Investors walked away from China’s big tech stocks in 2021, but some analysts and market experts believe the industry is now undervalued.
One of the least popular Hong Kong-listed stocks among mainland China investors in 2021 was Tencent [HK:0700], according to data compiled by Bloomberg. In the second half of the year, investors sold a net RMB19.1bn, which contributed to Hong Kong-listed shares falling 27.6% in the past 52 weeks to the close on 17 January.
The Alibaba [BABA] share price has taken a pummelling too, down 45% in the last year, as the Chinese government continues its regulatory crackdown. Investors converting their ADR shares to ordinary Hong Kong shares has contributed to the sell-off.
Many China-focused funds that hold Hong Kong-listed stocks saw their net asset value fall significantly last year.
However, there are signs of optimism. A 4 January SEC filing shows Charlie Munger’s Daily Journal [DJCO] snapped up 602,060 Alibaba ADR shares in the quarter ended 31 December. This is up from 302,060 ADRs reported at the end of Q3, during which the firm bought 136,740 shares. It didn’t add to any of its other positions in Q4. This gives some indication that Munger views Alibaba as an attractive investment.
In the early part of the trading week commencing 10 January, Alibaba, Tencent, and JD.com [JD] enjoyed a bounce. Bo Pei, an analyst at Tiger Securities, told Barron’s this is partly because Chinese companies look undervalued compared to US counterparts like Amazon [AMZN].
Time to buy the dip?
The major concern hanging over China’s big tech in the past year has been the threat of companies being delisted from US exchanges.
“Towards the end of the year, investors also had to grapple with the external shock of China ADRs potentially needing to delist from the US,” Eric Lin, head of research at UBS, told Institutional Investor. Potential sell-off pressures and the impact on liquidity and valuation were still unclear to investors, Lin added.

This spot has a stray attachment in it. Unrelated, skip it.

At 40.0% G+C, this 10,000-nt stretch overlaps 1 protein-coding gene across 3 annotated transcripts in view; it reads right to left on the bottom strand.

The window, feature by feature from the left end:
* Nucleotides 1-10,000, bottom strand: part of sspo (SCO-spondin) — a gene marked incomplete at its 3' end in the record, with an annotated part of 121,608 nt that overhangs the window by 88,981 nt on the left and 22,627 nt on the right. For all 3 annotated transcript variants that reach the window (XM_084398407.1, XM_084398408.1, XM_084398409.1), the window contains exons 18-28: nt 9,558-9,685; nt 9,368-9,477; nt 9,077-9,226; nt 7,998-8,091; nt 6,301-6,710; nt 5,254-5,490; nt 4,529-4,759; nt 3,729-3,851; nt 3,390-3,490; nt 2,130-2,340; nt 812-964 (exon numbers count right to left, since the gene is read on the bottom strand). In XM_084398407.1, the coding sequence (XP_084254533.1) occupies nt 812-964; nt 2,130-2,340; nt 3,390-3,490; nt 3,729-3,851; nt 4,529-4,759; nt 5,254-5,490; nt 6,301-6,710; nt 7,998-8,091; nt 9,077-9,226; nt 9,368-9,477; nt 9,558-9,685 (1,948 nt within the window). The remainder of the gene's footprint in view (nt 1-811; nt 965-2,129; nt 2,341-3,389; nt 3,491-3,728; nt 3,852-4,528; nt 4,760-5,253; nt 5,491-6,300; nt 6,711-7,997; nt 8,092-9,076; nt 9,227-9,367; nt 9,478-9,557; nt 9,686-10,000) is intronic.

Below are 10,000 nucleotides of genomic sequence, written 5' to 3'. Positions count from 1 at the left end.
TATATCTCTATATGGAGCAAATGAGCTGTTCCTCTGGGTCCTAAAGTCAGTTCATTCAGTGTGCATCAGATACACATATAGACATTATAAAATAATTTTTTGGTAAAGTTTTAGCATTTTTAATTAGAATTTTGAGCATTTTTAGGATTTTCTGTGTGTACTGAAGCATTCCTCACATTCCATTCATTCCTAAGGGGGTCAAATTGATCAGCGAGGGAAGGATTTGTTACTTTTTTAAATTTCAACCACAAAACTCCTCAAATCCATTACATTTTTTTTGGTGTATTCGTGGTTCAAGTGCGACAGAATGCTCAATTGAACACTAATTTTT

Fears may have been alleviated somewhat by recent news that the Chinese government won’t be banning the variable interest entity structure, which has allowed the likes of Alibaba and Tencent to float in the US. The regulatory picture could be looking slightly rosier as a result.
Goldman Sachs strategists led by Kinger Lau told Barron’s that the worst of regulation tightening in terms of its intensity is behind us. “The risks seem well priced per our indicators.”
On the assumption that market jitters have been soothed — at least in the near-term — now could be an opportunity to start adding shares to portfolios.
Speaking to the Financial Times, Dickie Wong, head of research at Hong Kong-based Kingston Securities, argued that institutional investors and traders in mainland China should consider buying into Alibaba and Tencent. “This is the time for [Chinese] tech to rebound — at least for those positioned at the top of the market,” said Wong.
“This is the time for [Chinese] tech to rebound — at least for those positioned at the top of the market” - Kingston Securities Head of Research Dickie Wong, per Fincancial Times
MarketBeat data shows that Wall Street is generally bullish on Alibaba. Still, with caveats, Citigroup analyst Alicia Yap recently cut her price target for the stock from $234 to $216, albeit still an upside of 64% from the 14 January closing price. Yap cited “softening consumption demand” and slowing retail sales in a note to clients seen by Barron’s.
Yap added that “we are optimistic on the potential enhancement” the company’s restructuring of the back-end operations of its Taobao and Tmall platforms “could bring when the market recovers”.
Alibaba, in particular, is looking relatively cheap given that it’s China’s ecommerce market leader, said Danny Law, an analyst at Guotai Junan Securities. However, investors still have long-term policy risks to consider, while future economic downturns could impact big tech operations and growth outlooks, Law told Barron’s.
Karim Chedid, head of investment strategy for iShares in the EMEA region, noted the firm was “modestly positive on Chinese equities, reported Financial Times. We think the equity risk premium compensates for the risk. In other words, they are cheap … Now might be a good time to allocate on a long-term view.”